This week, Snap Inc. will finally officially file for its initial public offering, which is unfortunate for the Snapchat IPO with doomsday chatter aplenty.
Snapchat Stories are down 15% to 40%, Instagram Stories have seen a surge and Snapchat creators are seeing their total views decline as much of 30%.
But despite the comparison and competition between Instagram and Snapchat, this oversimplified storyline barely scratches the surface when it comes to avoiding the upcoming IPO. If anything, the competition with Instagram should serve as an industry-wide reminder that barriers of entry in the social space are impressively low. But beyond that, there are plenty of other reasons to avoid the Snapchat IPO before it hits Wall Street.
Here are three more reasons to stay away from the Snapchat IPO.
Monetization Question Marks: It can be tempting to lump all social media apps and companies into one category and compare their demographics and popularity, but it’s also important to remember that, from a business perspective, all the users in the world are irrelevant without monetization — especially for Wall Street. This was the big question mark around Facebook’s IPO and it took the company several years to prove it had the advertising chops to drive revenue. Snapchat is working on becoming a news hub (much like Facebook) and on rolling ads on its stories. But it’s likely that many advertisers are simply trying out Snapchat because they heard it’s what the kids are using these days. They’re going to need to see real results to keep coming back.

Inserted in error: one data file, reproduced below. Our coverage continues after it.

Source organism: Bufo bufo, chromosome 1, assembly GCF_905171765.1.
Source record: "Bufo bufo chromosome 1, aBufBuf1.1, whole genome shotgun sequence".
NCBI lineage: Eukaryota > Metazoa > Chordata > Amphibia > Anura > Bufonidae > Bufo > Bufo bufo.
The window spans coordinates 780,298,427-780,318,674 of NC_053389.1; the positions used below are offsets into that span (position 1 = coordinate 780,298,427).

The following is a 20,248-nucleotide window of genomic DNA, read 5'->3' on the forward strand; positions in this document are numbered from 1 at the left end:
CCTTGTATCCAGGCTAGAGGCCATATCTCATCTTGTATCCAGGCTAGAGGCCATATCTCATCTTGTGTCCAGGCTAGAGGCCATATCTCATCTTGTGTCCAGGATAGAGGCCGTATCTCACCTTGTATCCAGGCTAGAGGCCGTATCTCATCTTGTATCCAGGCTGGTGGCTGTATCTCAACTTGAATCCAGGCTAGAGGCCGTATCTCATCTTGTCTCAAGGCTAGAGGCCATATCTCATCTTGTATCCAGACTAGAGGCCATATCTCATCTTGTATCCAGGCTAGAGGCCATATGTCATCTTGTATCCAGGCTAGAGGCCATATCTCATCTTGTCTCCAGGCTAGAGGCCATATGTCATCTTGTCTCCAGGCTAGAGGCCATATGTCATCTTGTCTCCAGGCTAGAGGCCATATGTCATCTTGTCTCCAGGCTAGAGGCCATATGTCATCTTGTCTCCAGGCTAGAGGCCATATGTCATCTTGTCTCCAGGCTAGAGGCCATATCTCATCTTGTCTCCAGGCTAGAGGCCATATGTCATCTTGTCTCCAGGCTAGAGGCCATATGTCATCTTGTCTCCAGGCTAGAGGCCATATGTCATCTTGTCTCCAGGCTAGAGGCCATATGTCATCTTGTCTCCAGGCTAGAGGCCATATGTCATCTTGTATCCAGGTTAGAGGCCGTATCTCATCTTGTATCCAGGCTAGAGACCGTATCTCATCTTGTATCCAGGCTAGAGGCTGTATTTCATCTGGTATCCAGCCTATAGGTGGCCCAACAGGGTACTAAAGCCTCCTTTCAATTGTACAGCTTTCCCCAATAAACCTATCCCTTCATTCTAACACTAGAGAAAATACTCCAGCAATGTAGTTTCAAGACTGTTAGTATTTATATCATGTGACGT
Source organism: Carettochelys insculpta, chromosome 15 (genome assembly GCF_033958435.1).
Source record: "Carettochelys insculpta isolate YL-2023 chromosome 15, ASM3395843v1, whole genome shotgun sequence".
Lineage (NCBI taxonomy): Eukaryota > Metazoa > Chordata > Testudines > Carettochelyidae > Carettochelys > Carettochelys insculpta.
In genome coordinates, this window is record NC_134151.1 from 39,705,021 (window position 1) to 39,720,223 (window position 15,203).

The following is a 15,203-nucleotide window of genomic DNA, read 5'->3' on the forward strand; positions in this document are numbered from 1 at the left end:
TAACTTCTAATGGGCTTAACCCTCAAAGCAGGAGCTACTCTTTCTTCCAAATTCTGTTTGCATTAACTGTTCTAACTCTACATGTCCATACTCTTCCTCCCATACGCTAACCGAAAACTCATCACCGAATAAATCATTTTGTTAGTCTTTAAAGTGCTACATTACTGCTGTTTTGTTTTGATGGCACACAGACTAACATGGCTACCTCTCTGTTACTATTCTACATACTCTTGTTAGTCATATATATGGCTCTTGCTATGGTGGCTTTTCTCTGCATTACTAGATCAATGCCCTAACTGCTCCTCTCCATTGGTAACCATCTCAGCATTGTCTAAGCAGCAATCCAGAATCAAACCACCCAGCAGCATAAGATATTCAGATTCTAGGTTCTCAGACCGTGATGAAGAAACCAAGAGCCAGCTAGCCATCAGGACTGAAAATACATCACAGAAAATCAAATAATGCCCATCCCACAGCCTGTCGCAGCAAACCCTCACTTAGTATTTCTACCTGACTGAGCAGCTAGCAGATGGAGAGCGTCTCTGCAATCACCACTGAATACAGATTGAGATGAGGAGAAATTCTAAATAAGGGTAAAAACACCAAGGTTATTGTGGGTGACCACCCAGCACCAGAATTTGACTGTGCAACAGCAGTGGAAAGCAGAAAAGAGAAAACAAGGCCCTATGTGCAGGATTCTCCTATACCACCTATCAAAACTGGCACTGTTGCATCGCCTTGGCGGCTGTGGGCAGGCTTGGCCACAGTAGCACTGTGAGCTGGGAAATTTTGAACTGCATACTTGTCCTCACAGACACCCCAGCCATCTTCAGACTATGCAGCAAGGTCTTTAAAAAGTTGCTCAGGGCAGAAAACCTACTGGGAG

Looming Lawsuit: Another red flag for Snapchat is a lawsuit from a former employee, which is problematic for several reasons: 1) the content of the lawsuit itself and 2) because it will likely cost Snapchat legal fees and/or a settlement. But let’s focus on the content for now: Former employee Anthony Pompliano says the company mislead him and has been misleading investors about its valuation. At the very least, this could add some psychological baggage for investors already skeptical about tech IPOs, especially considering highly anticipated IPOs like GoPro Inc (NASDAQ:GPRO), Fitbit Inc (NYSE:FIT) and Twitter Inc (NYSE:TWTR) have been not-so-hot.
Inherent IPO Risk: And that brings us to our final, broader point: IPOs are inherently risky. This isn’t just for companies with newer business models in newer industries. Even with a tried-and-true company, the psychology around IPOs can lead to lots of ups and downs and a lot of variance in valuation. I always recommend investors wait for the dust to settle before hunting for game changers. Even if I believed Snapchat was a game changer or a value — which, we’ve established, I don’t — I would suggest you stay away from its early days on the public markets.
All the chatter about Instagram, false valuations and question marks about long-term monetization viability just add to the list of cons.
Hilary Kramer is the editor of GameChangers, Breakout Stocks Under $10, High Octane Trader, Absolute Capital Return and Value Authority. She is an accomplished investment specialist and market strategist with more than 25 years of experience in portfolio management, equity research, trading, and risk management. She has extensive expertise in global financial management, asset allocation, investment banking and private equity ventures, and is regularly sought after to provide her analysis on Bloomberg, CNBC, Fox Business Network and other media.